In line with Tate Modern’s agenda, I continue my explorations on the key ways of reading a work of art and comment here on Blue Nude (I) by Matisse, a “cut-out” from 1952.
I begin by quoting the master himself, in a letter to Pierre Bonnard in 1940, twelve years before the creation of this piece: “I found a way of drawing which, based on preliminary work, has a spontaneity that allows me to fully release my feelings (…) but a colourist’s drawing is not a painting. I would need to create its equivalent in colour, which is something I cannot attain”.
It is a sobering moment of despondence that sums up the well-known conflict between line and colour. Whereas colour itself is limitless (colour blue, colour red, etc.), its use implies boundaries and the creation of a shape that circumscribes and even confines it. Conversely, a shape is filled with a colour (including black and white) and the immediate and emotional impact of that colour may conflict with the very strength or meaning of the drawing.

Let us focus our attention on the counter shape (the negative space around the main figure) and observe the composition more objectively without being hypnotised by the image of the woman. I recommend you squint slightly, which will allow you to get rid of the details and better see the contrasts. You can follow the uninterrupted path of this carefully outlined white surface that surrounds the blue and at the same time penetrates into it. The white is not only a background but also a line (inside the figure,) and an active shape, (for instance between the arm and body of the woman).
The main shape, painted in blue, takes up slightly more than half of the surface. It is made of six or seven blocks of blue that, with one exception, do not touch one another but are visually linked by the same colour. These surfaces do have a texture made up by the streaks left by the gouache application. Creating subtle horizontal lines within the blue, these streaks introduce an element of rhythm. In sum, there is more than just the colour and the evocation of a silhouette to connect the separate areas of blue: a sense of unity comes from this gentle rhythm.
The (blue) figure and the (white) background are not only connected by their surfaces being entangled in one another but also by the appearance of a few white marks in the blue (scissor lines, edges of the cut-outs inside the main shape, friction areas).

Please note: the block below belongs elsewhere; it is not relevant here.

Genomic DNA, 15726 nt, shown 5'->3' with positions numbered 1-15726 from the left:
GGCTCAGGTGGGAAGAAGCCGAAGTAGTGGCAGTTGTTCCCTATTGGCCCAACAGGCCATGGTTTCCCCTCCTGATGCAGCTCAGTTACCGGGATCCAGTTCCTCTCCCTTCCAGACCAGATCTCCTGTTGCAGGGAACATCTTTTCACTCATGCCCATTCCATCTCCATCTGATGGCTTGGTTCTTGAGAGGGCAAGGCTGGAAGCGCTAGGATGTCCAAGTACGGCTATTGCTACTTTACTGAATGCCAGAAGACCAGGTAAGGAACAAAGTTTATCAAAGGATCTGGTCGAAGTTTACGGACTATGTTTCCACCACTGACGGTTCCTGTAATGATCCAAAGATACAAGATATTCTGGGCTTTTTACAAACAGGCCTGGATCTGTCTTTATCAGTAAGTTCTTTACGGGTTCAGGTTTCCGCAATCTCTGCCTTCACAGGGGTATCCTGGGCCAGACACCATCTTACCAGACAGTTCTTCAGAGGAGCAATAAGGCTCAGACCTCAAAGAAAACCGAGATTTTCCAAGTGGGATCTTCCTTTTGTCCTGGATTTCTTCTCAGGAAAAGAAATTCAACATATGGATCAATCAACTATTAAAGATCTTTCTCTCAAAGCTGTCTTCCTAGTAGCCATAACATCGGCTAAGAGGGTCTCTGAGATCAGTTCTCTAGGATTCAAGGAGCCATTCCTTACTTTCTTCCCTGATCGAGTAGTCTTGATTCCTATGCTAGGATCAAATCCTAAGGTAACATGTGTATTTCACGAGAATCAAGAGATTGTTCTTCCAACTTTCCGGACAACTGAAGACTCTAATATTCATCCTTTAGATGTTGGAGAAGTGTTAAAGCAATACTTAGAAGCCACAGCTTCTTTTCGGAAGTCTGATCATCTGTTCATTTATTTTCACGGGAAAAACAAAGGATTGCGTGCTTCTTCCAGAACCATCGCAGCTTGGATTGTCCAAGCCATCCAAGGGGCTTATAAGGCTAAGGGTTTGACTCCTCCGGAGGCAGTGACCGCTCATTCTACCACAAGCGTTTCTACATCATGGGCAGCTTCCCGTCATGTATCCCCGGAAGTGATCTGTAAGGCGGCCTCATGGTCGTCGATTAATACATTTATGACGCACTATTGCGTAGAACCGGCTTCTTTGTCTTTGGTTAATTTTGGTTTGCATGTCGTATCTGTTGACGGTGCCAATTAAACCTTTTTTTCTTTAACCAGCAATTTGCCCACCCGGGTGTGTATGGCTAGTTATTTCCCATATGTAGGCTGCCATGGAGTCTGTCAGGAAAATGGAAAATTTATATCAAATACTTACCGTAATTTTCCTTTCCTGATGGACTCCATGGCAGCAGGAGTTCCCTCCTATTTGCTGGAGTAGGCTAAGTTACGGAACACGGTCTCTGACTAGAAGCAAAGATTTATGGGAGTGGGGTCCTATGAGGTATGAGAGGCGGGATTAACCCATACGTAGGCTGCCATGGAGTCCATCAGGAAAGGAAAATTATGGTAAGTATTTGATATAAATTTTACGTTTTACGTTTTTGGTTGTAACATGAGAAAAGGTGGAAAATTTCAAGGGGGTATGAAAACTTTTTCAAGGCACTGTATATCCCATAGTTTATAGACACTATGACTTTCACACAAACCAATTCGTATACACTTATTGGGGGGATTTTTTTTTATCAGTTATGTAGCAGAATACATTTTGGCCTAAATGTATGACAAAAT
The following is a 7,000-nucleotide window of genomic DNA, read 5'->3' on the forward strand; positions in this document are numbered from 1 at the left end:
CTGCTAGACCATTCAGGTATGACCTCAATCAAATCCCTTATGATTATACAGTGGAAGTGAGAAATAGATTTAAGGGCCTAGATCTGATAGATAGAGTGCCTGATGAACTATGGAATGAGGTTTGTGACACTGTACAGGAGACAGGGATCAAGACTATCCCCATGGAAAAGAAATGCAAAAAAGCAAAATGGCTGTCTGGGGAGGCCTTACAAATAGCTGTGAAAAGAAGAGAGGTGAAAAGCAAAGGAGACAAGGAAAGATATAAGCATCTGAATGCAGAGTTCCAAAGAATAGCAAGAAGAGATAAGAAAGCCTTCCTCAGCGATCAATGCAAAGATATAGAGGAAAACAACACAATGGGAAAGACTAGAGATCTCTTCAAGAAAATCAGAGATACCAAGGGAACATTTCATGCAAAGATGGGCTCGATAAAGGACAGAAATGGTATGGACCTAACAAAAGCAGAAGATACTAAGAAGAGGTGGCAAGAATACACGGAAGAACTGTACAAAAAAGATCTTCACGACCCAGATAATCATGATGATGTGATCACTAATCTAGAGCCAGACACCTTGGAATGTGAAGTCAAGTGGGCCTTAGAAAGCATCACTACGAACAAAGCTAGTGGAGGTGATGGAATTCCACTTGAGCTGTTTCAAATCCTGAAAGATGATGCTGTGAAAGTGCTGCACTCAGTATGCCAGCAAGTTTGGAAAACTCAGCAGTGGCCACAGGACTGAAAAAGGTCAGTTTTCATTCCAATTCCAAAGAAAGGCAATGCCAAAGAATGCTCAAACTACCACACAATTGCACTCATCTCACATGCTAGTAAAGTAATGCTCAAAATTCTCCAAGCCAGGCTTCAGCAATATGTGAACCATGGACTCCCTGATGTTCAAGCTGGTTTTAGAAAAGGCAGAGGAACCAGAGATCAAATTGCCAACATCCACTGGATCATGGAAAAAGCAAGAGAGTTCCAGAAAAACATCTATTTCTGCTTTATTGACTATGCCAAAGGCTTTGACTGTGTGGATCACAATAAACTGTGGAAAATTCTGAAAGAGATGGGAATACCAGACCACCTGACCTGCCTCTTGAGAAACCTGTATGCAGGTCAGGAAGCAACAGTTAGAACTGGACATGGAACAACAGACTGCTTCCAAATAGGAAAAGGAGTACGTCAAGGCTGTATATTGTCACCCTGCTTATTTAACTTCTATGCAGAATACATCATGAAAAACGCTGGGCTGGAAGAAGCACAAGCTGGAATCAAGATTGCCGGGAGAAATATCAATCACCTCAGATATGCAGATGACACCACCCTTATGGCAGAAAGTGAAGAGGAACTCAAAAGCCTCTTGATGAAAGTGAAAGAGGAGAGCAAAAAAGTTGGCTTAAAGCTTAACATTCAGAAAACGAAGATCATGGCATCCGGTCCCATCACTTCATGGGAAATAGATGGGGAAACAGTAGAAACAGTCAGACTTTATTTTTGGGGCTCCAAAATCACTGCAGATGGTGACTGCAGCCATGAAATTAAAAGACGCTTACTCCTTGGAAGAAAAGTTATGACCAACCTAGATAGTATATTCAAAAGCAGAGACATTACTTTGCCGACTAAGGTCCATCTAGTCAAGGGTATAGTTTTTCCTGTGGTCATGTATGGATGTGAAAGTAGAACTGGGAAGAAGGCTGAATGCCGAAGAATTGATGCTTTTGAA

As a result of the contours being sharply defined, the line, and therefore the drawing, is paramount in this piece of art.
Matisse liked to use pure colour, squeezed directly from the tube. “When painting, colours get their power and expressiveness only if unadulterated, when their state and purity are not altered or diminished by mixtures that conflict with their nature”. He would not use colour in a symbolic or descriptive way but for its expressive and emotional power. In this painting, only two colours contrast and complement each other in a very sober manner.

Here the conflict between line and colour seems to be resolved. For this series of works, the artist cuts directly into sheets of paper previously painted with solid pure colours. “Colour should not only fill the shape, it should be the substance of it”, Matisse used to say about his cut-outs. What is left of representation is a mere sign, sufficient though highly pared-downed; its beauty and visual efficiency are only possible because of a passionate and rigorous practice of drawing. The composition itself is an interpenetration of shapes and colours involved in a seductive dance that symbolises the resolution of a conflict: we are here in the kingdom of harmony, simplicity and unity.

©2014 Eleonore Pironneau
Translation by Caroline Imbert and Haru Yamada

1 This title is borrowed from Matisse, Letter to André Rouveyre, 6th October 1941
Bibliography: Henri Matisse, Ecrits et Propos sur l’Art, Collection Savoir

Photo: Robert Bayer, Basel © Succession HenriMatisse/DACS 2013

Tous droits reservés. Aucune partie de ce document et de son contenu ne peut etre reproduite, copiée, modifiée ou adaptée sans le consentement de son auteur. Ce texte a été déposé à la SACD. Photo Robert Bayer, Basel © Succession Henri Matisse/DACS 2013

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